New Zealand v England, 1st Test, Hamilton, 3rd day March 7, 2008

Go-slow England crawl towards safety

England 286 for 6 (Vaughan 63, Strauss 43, Pietersen 42, Collingwood 41*, Martin 2-53, Vettori 2-60) trail New Zealand 470 by 184 runs
Scorecard and ball-by-ball commentary
How they were out

Kyle Mills pumps his fists next to the broken stumps after bowling Ian Bell © Getty Images
On a day that was the antithesis of Twenty20's thrill-a-minute cricket, England's progress was, at its most exciting, pedestrian and at times they almost ground to a halt. They closed on 286 for 6 with Paul Collingwood and Tim Ambrose well set, still 184 in arrears, and in 93 overs they managed only 199 runs. Is it any wonder that crowds for Tests in New Zealand are so poor?

While England got dogged defence down to a fine art, they forgot that to defend successfully, you need to score runs as well. For almost an hour in the afternoon the run-rate hovered at around one an over. Incredibly, that was while Kevin Pietersen was at the crease. The result was that although New Zealand only took four wickets, their lead remains large enough that if they can bowl England out cheaply tomorrow and score quick runs, they will have at least a day for their bowlers to win the match.

New Zealand bowled superbly until weariness took hold in the last hour. The seamers offered little, the spinners tormented the batsmen, and Daniel Vettori tightened the noose with intelligent field placing that choked England's usually aggressive middle order.

Resuming on 87 for 2, England pressed on for much of the morning as Michael Vaughan and Andrew Strauss made slow, steady and untroubled progress, and when Vaughan brought up his half-century with a deliberate steer to third man off Vettori, the chatter was all about how a draw was almost inevitable.

Even when the breakthrough came from Jeetan Patel, it seemed only a brief hiccup. Patel, who visibly grew in confidence as the day progressed, found a modicum of turn outside off stump and Vaughan feathered a sharp chance through to Brendon McCullum behind the stumps. Three balls after lunch and Strauss fell, undone by a sublimely-flighted ball from Vettori which fizzed out of the footmarks outside off and ripped through a loose drive.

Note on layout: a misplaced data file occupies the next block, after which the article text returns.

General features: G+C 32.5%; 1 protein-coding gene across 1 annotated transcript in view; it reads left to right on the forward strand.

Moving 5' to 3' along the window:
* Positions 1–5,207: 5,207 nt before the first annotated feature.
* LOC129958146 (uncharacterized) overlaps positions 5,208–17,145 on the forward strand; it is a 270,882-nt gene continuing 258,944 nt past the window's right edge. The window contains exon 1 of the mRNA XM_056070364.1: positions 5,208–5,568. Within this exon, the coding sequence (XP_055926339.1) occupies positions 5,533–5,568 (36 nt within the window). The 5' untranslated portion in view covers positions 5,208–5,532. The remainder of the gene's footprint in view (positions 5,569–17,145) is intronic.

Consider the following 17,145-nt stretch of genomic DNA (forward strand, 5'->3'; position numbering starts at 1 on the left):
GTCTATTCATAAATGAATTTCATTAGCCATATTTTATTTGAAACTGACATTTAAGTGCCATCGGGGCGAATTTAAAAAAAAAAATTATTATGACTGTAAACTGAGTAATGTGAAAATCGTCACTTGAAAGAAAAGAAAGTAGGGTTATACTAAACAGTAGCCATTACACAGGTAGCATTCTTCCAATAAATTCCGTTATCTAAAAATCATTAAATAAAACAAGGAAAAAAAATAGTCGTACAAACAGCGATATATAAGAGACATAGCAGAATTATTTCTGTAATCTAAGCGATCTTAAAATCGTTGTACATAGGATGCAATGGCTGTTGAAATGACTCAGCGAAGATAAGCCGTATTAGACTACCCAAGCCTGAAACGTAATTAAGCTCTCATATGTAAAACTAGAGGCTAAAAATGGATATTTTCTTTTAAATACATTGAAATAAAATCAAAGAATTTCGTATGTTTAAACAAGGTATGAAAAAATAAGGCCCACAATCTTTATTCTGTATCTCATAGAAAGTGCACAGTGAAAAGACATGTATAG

Vettori then turned the screw. When not bowling himself, he placed his field to choke the batsmen's strengths, especially when Pietersen was on strike, reducing one of the game's great strokemakers to a plodding grafter. Pietersen thumped the third ball of his innings before lunch for a towering straight six; in the entire afternoon he managed 26 runs, and eight of those came off the last two overs of the session. It wasn't until the brink of tea that he hit his second boundary.

Daniel Vettori clings onto a fine caught-and-bowled low to his left to dismiss Kevin Pietersen © Getty Images
Ian Bell, seemingly untroubled by the injury to his hand sustained on the first morning, never really settled, and with Pietersen rendered almost impotent, runs almost totally dried up - 56 came off 31 overs in the afternoon session. So effective were the spinners than Vettori delayed taking the new ball for almost an hour. When it did arrive, Kyle Mills nipped one back between bat and pad to bowl Bell, and the possibility of a follow-on, until then at the back of the mind, became a real possibility. Whether Vettori would have enforced it is another matter.

Pietersen's uncharacteristic vigil - he was at one stage given an ironic cheer for a single - ended soon after tea when a thin edge into his pads carried back to a diving Vettori, but as the shadows lengthened Collingwood and Ambrose finally started to hit out, their unbeaten seventh-wicket stand of 41 coming at heady two an over. The diminutive Ambrose showed no sign of nerves in his debut innings.

England should have done enough to ensure that unless this pluperfect surface suddenly falls apart, this game will end in nothing other than stalemate. But watching the way Vettori and Patel whirled away in the afternoon, and imagining how many more questions they will ask on a wearing fifth-day pitch, it would be foolish to write New Zealand off quite yet.

Martin Williamson is executive editor of Cricinfo